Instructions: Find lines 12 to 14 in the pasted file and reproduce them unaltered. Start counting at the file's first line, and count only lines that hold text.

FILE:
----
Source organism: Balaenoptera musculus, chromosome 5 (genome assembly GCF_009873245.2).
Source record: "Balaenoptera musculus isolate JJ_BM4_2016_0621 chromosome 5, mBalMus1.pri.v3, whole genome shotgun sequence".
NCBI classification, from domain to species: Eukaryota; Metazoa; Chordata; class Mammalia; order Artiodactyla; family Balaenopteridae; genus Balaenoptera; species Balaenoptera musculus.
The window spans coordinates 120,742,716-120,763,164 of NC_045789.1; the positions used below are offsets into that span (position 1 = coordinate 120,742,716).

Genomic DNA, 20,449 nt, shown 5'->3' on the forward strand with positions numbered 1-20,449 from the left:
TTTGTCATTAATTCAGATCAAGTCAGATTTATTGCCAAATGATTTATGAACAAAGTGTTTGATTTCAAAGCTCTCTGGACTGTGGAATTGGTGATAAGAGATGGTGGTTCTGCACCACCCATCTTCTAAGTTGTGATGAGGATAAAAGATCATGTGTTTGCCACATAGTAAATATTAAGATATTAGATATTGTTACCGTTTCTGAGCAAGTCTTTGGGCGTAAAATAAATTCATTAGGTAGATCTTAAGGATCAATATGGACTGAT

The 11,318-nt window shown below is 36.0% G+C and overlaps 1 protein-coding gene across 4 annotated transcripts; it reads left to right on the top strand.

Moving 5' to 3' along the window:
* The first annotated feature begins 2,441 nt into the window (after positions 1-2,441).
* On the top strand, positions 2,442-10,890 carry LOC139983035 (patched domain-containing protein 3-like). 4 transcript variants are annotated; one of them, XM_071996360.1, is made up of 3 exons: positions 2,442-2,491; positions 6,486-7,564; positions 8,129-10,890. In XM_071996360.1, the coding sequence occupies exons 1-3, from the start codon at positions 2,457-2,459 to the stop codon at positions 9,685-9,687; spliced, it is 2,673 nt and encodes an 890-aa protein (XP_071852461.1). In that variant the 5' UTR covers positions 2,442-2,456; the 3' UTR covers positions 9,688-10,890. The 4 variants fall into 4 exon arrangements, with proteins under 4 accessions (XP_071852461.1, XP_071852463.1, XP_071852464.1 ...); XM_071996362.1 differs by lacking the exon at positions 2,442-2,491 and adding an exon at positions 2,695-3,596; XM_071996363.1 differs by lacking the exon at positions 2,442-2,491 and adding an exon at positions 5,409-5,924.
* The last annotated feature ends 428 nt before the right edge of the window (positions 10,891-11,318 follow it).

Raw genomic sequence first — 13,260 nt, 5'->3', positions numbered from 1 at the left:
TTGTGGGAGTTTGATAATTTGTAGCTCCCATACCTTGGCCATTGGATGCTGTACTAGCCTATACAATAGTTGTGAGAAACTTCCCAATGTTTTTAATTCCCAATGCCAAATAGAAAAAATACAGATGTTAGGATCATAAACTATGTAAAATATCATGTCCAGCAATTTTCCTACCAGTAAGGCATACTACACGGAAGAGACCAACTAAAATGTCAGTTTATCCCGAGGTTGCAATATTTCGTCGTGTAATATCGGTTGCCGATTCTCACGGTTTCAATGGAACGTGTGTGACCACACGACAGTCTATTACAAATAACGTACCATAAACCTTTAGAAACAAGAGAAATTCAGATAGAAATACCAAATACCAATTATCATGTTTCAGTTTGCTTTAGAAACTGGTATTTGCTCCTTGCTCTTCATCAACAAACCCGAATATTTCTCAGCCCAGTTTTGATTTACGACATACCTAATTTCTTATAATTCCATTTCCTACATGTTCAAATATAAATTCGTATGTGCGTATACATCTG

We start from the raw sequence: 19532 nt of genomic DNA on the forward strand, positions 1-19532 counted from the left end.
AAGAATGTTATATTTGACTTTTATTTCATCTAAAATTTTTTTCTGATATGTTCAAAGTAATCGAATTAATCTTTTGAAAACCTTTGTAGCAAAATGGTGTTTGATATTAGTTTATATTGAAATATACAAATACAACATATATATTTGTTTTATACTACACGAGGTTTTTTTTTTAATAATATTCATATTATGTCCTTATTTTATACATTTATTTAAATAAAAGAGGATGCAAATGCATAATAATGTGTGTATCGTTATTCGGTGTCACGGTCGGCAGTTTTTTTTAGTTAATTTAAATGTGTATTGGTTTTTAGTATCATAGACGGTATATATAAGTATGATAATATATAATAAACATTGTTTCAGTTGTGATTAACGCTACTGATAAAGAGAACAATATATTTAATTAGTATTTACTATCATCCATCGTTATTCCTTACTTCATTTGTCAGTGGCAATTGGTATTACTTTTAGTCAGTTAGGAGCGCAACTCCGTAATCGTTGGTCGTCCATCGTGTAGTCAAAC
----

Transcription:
Raw genomic sequence first — 13,260 nt, 5'->3', positions numbered from 1 at the left:
TTGTGGGAGTTTGATAATTTGTAGCTCCCATACCTTGGCCATTGGATGCTGTACTAGCCTATACAATAGTTGTGAGAAACTTCCCAATGTTTTTAATTCCCAATGCCAAATAGAAAAAATACAGATGTTAGGATCATAAACTATGTAAAATATCATGTCCAGCAATTTTCCTACCAGTAAGGCATACTACACGGAAGAGACCAACTAAAATGTCAGTTTATCCCGAGGTTGCAATATTTCGTCGTGTAATATCGGTTGCCGATTCTCACGGTTTCAATGGAACGTGTGTGACCACACGACAGTCTATTACAAATAACGTACCATAAACCTTTAGAAACAAGAGAAATTCAGATAGAAATACCAAATACCAATTATCATGTTTCAGTTTGCTTTAGAAACTGGTATTTGCTCCTTGCTCTTCATCAACAAACCCGAATATTTCTCAGCCCAGTTTTGATTTACGACATACCTAATTTCTTATAATTCCATTTCCTACATGTTCAAATATAAATTCGTATGTGCGTATACATCTG

We start from the raw sequence: 19532 nt of genomic DNA on the forward strand, positions 1-19532 counted from the left end.